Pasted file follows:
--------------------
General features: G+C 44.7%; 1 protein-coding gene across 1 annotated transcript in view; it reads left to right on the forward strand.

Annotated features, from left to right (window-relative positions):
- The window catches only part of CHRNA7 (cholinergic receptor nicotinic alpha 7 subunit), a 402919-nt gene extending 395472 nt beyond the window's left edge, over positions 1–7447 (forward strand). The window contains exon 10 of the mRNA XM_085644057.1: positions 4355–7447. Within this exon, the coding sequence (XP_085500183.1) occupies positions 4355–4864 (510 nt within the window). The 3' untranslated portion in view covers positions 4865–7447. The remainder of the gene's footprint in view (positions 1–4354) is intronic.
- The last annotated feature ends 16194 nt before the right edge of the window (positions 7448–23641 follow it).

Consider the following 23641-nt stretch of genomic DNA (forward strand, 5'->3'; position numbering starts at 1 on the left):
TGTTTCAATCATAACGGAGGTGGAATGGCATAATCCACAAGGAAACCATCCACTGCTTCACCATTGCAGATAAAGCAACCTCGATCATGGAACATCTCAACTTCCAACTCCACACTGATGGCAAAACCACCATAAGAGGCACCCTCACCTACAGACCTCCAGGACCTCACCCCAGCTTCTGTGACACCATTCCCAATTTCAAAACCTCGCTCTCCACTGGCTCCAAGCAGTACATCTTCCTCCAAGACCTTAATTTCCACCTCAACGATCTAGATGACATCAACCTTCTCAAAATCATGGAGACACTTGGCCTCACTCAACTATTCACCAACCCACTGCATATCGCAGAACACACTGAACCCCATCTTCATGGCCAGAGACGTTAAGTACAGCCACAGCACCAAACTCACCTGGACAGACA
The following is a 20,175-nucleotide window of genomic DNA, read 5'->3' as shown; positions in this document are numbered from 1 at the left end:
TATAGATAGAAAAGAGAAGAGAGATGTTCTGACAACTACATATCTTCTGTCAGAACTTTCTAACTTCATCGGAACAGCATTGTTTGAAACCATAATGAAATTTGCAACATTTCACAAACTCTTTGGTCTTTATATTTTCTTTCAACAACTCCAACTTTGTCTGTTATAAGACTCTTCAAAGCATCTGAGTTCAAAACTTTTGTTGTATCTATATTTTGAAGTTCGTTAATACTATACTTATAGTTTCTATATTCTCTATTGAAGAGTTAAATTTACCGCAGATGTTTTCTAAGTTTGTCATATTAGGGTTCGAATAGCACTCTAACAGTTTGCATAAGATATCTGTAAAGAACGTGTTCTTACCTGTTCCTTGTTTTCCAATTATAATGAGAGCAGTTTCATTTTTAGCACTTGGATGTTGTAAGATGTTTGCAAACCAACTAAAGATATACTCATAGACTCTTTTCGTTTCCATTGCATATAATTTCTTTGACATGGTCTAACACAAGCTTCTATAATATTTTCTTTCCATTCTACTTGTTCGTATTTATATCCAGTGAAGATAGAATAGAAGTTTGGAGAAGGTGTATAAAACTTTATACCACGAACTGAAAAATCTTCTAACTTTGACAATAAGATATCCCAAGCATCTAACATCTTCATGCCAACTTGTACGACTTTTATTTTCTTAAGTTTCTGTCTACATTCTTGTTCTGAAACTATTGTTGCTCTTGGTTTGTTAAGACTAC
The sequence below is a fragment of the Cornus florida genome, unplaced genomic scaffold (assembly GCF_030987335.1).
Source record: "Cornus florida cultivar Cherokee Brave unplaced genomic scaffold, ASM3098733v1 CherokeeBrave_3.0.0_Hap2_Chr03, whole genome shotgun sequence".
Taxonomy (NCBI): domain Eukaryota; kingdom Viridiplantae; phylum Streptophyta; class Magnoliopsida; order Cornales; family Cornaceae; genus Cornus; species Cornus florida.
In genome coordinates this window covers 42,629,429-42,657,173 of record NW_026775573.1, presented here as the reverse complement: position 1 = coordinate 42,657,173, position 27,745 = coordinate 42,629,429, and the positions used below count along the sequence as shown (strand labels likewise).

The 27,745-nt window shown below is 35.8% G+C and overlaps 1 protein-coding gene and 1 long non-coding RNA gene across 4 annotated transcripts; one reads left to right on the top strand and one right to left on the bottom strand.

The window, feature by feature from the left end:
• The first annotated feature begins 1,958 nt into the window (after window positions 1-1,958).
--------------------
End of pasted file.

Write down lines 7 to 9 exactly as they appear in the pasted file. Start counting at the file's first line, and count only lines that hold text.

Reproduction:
The following is a 20,175-nucleotide window of genomic DNA, read 5'->3' as shown; positions in this document are numbered from 1 at the left end:
TATAGATAGAAAAGAGAAGAGAGATGTTCTGACAACTACATATCTTCTGTCAGAACTTTCTAACTTCATCGGAACAGCATTGTTTGAAACCATAATGAAATTTGCAACATTTCACAAACTCTTTGGTCTTTATATTTTCTTTCAACAACTCCAACTTTGTCTGTTATAAGACTCTTCAAAGCATCTGAGTTCAAAACTTTTGTTGTATCTATATTTTGAAGTTCGTTAATACTATACTTATAGTTTCTATATTCTCTATTGAAGAGTTAAATTTACCGCAGATGTTTTCTAAGTTTGTCATATTAGGGTTCGAATAGCACTCTAACAGTTTGCATAAGATATCTGTAAAGAACGTGTTCTTACCTGTTCCTTGTTTTCCAATTATAATGAGAGCAGTTTCATTTTTAGCACTTGGATGTTGTAAGATGTTTGCAAACCAACTAAAGATATACTCATAGACTCTTTTCGTTTCCATTGCATATAATTTCTTTGACATGGTCTAACACAAGCTTCTATAATATTTTCTTTCCATTCTACTTGTTCGTATTTATATCCAGTGAAGATAGAATAGAAGTTTGGAGAAGGTGTATAAAACTTTATACCACGAACTGAAAAATCTTCTAACTTTGACAATAAGATATCCCAAGCATCTAACATCTTCATGCCAACTTGTACGACTTTTATTTTCTTAAGTTTCTGTCTACATTCTTGTTCTGAAACTATTGTTGCTCTTGGTTTGTTAAGACTAC
The sequence below is a fragment of the Cornus florida genome, unplaced genomic scaffold (assembly GCF_030987335.1).